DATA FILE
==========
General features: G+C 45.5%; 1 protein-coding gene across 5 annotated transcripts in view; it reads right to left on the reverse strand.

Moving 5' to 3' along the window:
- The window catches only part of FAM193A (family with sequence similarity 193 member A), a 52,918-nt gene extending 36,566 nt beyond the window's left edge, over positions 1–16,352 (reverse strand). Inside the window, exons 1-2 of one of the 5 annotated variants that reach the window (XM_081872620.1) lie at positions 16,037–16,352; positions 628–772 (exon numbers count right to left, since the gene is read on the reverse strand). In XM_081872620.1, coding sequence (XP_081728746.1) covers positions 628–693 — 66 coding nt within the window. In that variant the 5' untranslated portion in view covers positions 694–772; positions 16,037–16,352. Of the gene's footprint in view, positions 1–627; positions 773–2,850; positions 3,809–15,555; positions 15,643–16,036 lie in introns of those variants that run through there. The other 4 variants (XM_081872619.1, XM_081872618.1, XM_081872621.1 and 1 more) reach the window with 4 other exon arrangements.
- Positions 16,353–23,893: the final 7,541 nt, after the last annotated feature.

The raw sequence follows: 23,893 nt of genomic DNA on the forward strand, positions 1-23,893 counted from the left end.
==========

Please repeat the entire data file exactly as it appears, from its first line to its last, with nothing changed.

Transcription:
General features: G+C 45.5%; 1 protein-coding gene across 5 annotated transcripts in view; it reads right to left on the reverse strand.

Moving 5' to 3' along the window:
- The window catches only part of FAM193A (family with sequence similarity 193 member A), a 52,918-nt gene extending 36,566 nt beyond the window's left edge, over positions 1–16,352 (reverse strand). Inside the window, exons 1-2 of one of the 5 annotated variants that reach the window (XM_081872620.1) lie at positions 16,037–16,352; positions 628–772 (exon numbers count right to left, since the gene is read on the reverse strand). In XM_081872620.1, coding sequence (XP_081728746.1) covers positions 628–693 — 66 coding nt within the window. In that variant the 5' untranslated portion in view covers positions 694–772; positions 16,037–16,352. Of the gene's footprint in view, positions 1–627; positions 773–2,850; positions 3,809–15,555; positions 15,643–16,036 lie in introns of those variants that run through there. The other 4 variants (XM_081872619.1, XM_081872618.1, XM_081872621.1 and 1 more) reach the window with 4 other exon arrangements.
- Positions 16,353–23,893: the final 7,541 nt, after the last annotated feature.

The raw sequence follows: 23,893 nt of genomic DNA on the forward strand, positions 1-23,893 counted from the left end.